The Hacker Manifesto lauds the world of the electron and the switch, where the talented are treated equally and the values of curiosity and exploration reign supreme. Yet studying computers, network security, and programming flaws can be a crime or civil offense. Just two examples: In Sony v. Hotz (2011), a case that eventually settled, Sony claimed that researchers who studied the way their own game consoles worked violated the CFAA. And in 2009, the Boston MBTA got a court order to muzzle MIT undergraduates who had discovered flaws in the transit system's payment system and were about to give a talk on their research.
Because of the tragic and untimely death of Aaron Swartz, who committed suicide while awaiting trial on charges he violated the Computer Fraud and Abuse Act (CFAA) by mass downloading academic journal articles, we have an opportunity to amend the CFAA, a federal law that interferes with important and socially beneficial computer security research. We want to revise the CFAA to decriminalize the computer security profession.
How can you help? Have you ever been sued, threatened, or investigated because of security research you performed? We want to hear and share your stories. Tell us How You Almost Went to Prison, so we can learn from your experiences and use them to educate lawmakers about the problems with the CFAA, and suggest a fix.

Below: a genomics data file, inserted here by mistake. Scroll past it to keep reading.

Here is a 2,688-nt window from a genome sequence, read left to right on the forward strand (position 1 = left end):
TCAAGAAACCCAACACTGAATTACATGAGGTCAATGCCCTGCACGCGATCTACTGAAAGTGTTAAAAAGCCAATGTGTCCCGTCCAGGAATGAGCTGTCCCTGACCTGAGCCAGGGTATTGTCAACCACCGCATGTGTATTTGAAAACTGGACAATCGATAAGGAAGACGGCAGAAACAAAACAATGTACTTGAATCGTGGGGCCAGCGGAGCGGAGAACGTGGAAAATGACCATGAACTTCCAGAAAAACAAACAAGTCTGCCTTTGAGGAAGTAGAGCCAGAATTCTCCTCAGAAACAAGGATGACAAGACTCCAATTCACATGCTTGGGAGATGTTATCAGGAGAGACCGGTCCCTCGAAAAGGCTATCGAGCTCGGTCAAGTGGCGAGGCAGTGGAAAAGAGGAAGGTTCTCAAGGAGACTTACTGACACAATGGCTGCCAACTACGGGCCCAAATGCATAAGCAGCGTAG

You can submit your story to us here.
We plan to present your experiences and stories from well-known computer science professors and research professionals at a Center for Internet and Society event to be held the evening of February 19th at 6:00 PM. Hear first hand stories of inappropriate limitations on security work, suggest changes to the law that will protect legitimate security research from legal threats and learn what you can do to help fix the CFAA. Save the date and stay tuned for more details on the event, or sign up for our mailing list.